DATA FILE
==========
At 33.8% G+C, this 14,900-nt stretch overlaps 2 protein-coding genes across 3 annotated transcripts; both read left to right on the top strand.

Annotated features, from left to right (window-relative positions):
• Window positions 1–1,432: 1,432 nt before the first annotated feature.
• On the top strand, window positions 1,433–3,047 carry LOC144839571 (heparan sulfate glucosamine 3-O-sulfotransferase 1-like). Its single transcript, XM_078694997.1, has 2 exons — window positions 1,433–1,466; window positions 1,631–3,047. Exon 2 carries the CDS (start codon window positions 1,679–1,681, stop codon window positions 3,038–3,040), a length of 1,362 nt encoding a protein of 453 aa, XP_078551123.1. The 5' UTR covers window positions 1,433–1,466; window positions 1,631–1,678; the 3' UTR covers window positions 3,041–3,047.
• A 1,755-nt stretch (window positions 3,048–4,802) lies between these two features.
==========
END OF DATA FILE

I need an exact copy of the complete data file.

At 33.8% G+C, this 14,900-nt stretch overlaps 2 protein-coding genes across 3 annotated transcripts; both read left to right on the top strand.

Annotated features, from left to right (window-relative positions):
• Window positions 1–1,432: 1,432 nt before the first annotated feature.
• On the top strand, window positions 1,433–3,047 carry LOC144839571 (heparan sulfate glucosamine 3-O-sulfotransferase 1-like). Its single transcript, XM_078694997.1, has 2 exons — window positions 1,433–1,466; window positions 1,631–3,047. Exon 2 carries the CDS (start codon window positions 1,679–1,681, stop codon window positions 3,038–3,040), a length of 1,362 nt encoding a protein of 453 aa, XP_078551123.1. The 5' UTR covers window positions 1,433–1,466; window positions 1,631–1,678; the 3' UTR covers window positions 3,041–3,047.
• A 1,755-nt stretch (window positions 3,048–4,802) lies between these two features.